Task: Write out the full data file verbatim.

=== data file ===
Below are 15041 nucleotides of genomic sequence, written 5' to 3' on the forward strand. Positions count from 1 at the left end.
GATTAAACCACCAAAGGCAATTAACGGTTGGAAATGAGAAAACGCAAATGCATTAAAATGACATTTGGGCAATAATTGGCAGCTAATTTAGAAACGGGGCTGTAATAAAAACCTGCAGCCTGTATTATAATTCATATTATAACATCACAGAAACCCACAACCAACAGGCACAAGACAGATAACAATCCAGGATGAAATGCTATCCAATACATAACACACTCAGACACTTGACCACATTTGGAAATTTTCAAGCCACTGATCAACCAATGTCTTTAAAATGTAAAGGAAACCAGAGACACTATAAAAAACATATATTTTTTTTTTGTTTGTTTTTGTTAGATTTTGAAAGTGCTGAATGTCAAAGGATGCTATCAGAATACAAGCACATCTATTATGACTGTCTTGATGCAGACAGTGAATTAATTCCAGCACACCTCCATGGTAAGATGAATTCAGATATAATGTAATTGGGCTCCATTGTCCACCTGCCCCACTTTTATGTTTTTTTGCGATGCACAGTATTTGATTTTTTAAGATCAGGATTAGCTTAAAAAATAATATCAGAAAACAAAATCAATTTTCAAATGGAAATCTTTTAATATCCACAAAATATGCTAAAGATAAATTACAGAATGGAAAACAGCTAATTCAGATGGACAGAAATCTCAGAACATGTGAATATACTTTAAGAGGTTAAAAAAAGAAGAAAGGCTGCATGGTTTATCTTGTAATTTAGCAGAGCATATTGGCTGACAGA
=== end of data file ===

Below are 15041 nucleotides of genomic sequence, written 5' to 3' on the forward strand. Positions count from 1 at the left end.
GATTAAACCACCAAAGGCAATTAACGGTTGGAAATGAGAAAACGCAAATGCATTAAAATGACATTTGGGCAATAATTGGCAGCTAATTTAGAAACGGGGCTGTAATAAAAACCTGCAGCCTGTATTATAATTCATATTATAACATCACAGAAACCCACAACCAACAGGCACAAGACAGATAACAATCCAGGATGAAATGCTATCCAATACATAACACACTCAGACACTTGACCACATTTGGAAATTTTCAAGCCACTGATCAACCAATGTCTTTAAAATGTAAAGGAAACCAGAGACACTATAAAAAACATATATTTTTTTTTTGTTTGTTTTTGTTAGATTTTGAAAGTGCTGAATGTCAAAGGATGCTATCAGAATACAAGCACATCTATTATGACTGTCTTGATGCAGACAGTGAATTAATTCCAGCACACCTCCATGGTAAGATGAATTCAGATATAATGTAATTGGGCTCCATTGTCCACCTGCCCCACTTTTATGTTTTTTTGCGATGCACAGTATTTGATTTTTTAAGATCAGGATTAGCTTAAAAAATAATATCAGAAAACAAAATCAATTTTCAAATGGAAATCTTTTAATATCCACAAAATATGCTAAAGATAAATTACAGAATGGAAAACAGCTAATTCAGATGGACAGAAATCTCAGAACATGTGAATATACTTTAAGAGGTTAAAAAAAGAAGAAAGGCTGCATGGTTTATCTTGTAATTTAGCAGAGCATATTGGCTGACAGA